Both Palliative Medicine and Integrative Medicine are distinct fields on their own, but there is magic when you put them together.
Integrative Palliative Medicine (IPM) provides whole person care for people with serious illness, using all the tools that work. From medications to meditation, from injections to acupuncture, IPM clinicians use an evidence-supported, comprehensive treatment approach. We are experts at relieving physical and emotional suffering in families facing serious illnesses such as cancer, heart disease, lung disease, autoimmune disease, dementia and more.
In addition to expertise in symptom management, Integrative Palliative Medicine clinicians offer practical, effective wellbeing skills to help families cope with health challenges and make complicated medical decisions.
But there's a problem. There are very few physicians trained to provide high quality integrative palliative medicine. The mission of The Institute for Integrative Palliative Medicine is to train one thousand Integrative Palliative physicians across the world. If you are an oncologist, cancer surgeon, geriatrician, rheumatologist, palliative care physician or other physician who cares for patients with serious illness, come learn with us. You'll rediscover the joy in your practice and your patients will thank you.
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Some people think that integrative palliative medicine or integrative oncology physicians don't use medications but that is a myth. We use both pharmacologic and non-pharmacologic tools.
Decreasing an over-active sympathetic nervous system is crucial for managing pain, anxiety, insomnia and more. Techniques such as diaphragmatic breathing, meditation, and guided imagery are effective and easy to learn.
Our minds are always focused on either the past, present or future. Ruminating about the past and worrying about the future can decrease wellbeing; focusing on the present moment helps manage anxiety and improve wellbeing. Mindfulness counseling teaches this skill.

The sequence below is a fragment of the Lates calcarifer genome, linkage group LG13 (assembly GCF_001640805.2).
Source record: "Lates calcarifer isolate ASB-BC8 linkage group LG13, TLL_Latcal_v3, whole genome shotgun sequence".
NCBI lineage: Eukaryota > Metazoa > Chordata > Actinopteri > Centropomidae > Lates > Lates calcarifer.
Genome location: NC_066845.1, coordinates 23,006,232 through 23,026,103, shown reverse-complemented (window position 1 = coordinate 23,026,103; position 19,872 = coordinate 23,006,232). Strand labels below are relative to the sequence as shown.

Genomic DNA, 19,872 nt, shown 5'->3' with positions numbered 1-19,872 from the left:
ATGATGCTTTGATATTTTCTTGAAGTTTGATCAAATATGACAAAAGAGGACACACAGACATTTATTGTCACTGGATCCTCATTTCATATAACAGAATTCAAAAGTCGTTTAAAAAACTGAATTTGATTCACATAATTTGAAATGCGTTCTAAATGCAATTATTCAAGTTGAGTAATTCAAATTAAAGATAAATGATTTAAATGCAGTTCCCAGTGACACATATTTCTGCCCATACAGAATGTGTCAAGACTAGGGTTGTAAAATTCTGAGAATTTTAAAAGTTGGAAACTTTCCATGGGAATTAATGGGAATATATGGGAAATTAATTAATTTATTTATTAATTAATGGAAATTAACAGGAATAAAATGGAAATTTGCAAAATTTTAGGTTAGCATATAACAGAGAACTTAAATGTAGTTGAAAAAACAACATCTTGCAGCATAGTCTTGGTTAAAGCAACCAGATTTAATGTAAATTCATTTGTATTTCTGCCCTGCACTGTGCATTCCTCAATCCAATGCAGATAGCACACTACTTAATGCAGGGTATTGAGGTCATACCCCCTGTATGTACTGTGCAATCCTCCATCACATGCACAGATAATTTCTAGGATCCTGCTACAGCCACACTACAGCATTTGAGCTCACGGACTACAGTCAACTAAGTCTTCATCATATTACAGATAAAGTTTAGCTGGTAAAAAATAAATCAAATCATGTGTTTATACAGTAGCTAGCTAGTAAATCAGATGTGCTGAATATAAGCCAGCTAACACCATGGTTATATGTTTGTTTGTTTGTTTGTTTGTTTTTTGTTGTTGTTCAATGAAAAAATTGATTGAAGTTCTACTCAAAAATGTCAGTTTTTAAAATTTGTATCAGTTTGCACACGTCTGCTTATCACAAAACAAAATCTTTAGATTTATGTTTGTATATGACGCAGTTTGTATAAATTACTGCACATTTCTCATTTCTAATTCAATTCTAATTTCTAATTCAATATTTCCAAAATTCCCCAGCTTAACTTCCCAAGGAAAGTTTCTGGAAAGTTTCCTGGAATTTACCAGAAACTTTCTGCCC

Acupuncture has been shown to help multiple conditions including pain, anxiety, sleep problems, depression, stress and digestion issues. It is safe and tolerated by most people - even those who don't like needles!
The muscles, ligaments, joints and fascia can all contribute to pain and dysfunctional movement. Specialists in massage, osteopathic manipulative therapy, physical therapy, chiropractic and other manual medicine techniques can help reduce pain and increase function.
Regular exercise, eating healthy foods, sleeping enough and avoiding toxic exposures such as smoking and excessive alcohol are important for maximizing physical and emotional wellbeing.
Techniques such as yoga, tai chi, qi gong effectively combine the benefits of movement and relaxation.
Some dietary supplements are useful, others may be dangerous or interact with medications or chemotherapy. Seeking expert guidance before taking dietary supplements is important.
There are many counseling techniques that can facilitate wellbeing , including positive psychology, cognitive behavioral therapy, acceptance and commitment therapy and self-compassion.
Creative techniques such as art, music and sound can be used to facilitate healing
Some patients may benefit from modalities such as eye movement desensitization and reprogramming, emotional freedom technique/tapping, somatic experiencing, craniosacral therapy and more.
Join our community of physicians & other clinicians who want deep connections with patients, a clinical practice that they love, a commitment to their own wellbeing and
tools to help their seriously ill patients thrive